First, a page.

Costa finally got unhooked, opened the door and found himself staring down thousands of feet to the nearest level ground. But the players were in luck. An enterprising tow-truck driver, scouting for business, turned up and offered to pull the car out for $10 or drive it out for $5. The All Stars went for the $5 offer. However, as Costa says, "Before the guy got into the car, we took our uniforms out of the trunk. If he went over we still would be able to play the game."
Costa, the Denver player representative, started the basketball team three years ago "to build up unity for the Broncos." The team is called Dave Costa's Ail Stars not because Costa wanted to be a big cheese but because the then Bronco general manager and coach, Lou Saban, preferred that the name Denver Broncos not be used—perhaps for esthetic reasons. Any member of the Broncos can be on the squad—the last thing Costa wants is the football team divided into basketball and nonbasketball cliques—and at present 17 of the players take turns. Going to and from a game, Costa insists that they change cars to get to know one another better. "During the football season it's as though the offense and defense were separate teams," he says. "I get a real kick out of talking to an offensive lineman."
The bulk of the receipts goes to charity—next week's game against the Rams is for the American Cancer Society, and other recipients have included Little Leagues, high school gyms and local fire departments—with the players getting $50 a game apiece. There are no practice sessions, but players may be fined if they miss a game or fail to bring a complete uniform. The fines go into a party fund, and at the end-of-the-season festivities the All Stars present their MVP award, a battered eagle perched on a dented basketball. Last year, when Costa gave the trophy to Walter Barnes, a defensive end whose name had been scratched on the base with a beer opener, the ball fell off.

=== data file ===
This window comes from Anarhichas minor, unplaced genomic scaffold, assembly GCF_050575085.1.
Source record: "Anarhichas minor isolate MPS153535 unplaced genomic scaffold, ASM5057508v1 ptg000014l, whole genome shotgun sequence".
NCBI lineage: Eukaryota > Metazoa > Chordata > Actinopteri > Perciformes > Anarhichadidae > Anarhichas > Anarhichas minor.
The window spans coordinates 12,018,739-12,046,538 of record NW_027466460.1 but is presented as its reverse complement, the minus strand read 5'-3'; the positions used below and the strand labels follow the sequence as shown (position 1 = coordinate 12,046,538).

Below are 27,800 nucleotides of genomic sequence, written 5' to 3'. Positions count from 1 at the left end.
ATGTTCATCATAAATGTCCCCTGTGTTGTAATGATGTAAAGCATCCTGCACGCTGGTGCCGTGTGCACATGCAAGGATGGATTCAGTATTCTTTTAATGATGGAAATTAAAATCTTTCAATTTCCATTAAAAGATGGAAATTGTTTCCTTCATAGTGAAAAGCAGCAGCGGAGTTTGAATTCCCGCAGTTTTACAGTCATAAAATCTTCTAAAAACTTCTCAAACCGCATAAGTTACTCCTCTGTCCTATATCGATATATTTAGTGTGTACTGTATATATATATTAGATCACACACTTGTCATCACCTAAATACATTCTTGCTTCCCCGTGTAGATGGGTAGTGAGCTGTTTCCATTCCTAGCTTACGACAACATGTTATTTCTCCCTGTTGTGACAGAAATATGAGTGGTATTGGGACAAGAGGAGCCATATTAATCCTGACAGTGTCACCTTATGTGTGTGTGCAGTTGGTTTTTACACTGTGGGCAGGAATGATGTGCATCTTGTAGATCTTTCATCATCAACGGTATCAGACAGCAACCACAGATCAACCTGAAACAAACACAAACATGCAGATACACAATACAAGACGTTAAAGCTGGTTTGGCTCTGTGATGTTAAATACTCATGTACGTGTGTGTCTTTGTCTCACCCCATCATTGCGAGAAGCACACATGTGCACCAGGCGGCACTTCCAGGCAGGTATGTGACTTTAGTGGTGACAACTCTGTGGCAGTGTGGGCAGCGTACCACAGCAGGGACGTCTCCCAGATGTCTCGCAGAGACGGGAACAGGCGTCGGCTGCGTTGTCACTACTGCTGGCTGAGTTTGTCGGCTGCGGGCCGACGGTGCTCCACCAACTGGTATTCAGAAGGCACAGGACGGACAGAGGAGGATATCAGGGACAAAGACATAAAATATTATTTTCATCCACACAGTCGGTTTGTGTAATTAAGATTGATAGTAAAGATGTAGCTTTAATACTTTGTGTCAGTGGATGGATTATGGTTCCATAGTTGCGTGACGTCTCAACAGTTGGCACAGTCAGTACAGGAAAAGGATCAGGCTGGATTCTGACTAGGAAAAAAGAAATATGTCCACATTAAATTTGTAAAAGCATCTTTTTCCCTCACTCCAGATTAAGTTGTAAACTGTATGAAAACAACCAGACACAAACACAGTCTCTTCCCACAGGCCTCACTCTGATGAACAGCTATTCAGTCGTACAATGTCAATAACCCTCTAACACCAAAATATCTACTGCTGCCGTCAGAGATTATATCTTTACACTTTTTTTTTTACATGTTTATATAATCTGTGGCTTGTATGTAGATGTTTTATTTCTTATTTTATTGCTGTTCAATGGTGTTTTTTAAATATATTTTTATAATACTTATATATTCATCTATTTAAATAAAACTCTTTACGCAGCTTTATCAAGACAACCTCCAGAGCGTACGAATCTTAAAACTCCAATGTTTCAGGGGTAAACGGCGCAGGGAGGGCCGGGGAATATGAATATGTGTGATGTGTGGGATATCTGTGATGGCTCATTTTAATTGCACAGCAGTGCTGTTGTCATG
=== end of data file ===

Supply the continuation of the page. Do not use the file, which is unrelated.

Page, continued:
Costa is just the man to keep the ball rolling. Now 30, he was born in Yonkers, N.Y. where he left an academic high school in his freshman year and enrolled at Saunders Trades and Technical to major in carpentry. The other pupils could hardly wait to get out or be kicked out—"A real garbage-can collection," says Costa—but he hung on, sawing wood and playing quarterback. He made All- Westchester County and got one scholarship offer—from a brand-new school, Northeastern Junior College in Sterling, Colo. Costa accepted. The Northeastern uniforms were green and white because, Costa explains, "All the stuff was Army surplus. We even went to the games in an Army truck. I remember my first game. It was at night. We put on our uniforms and got into the back of our canvas-covered truck. When we reached the fairgrounds, a voice on a microphone shouted, 'The Northeastern Junior College Plainsmen!' The truck backed up, and we piled out into the night. The day before there had been a rodeo, and we had to dodge land mines to get across the field."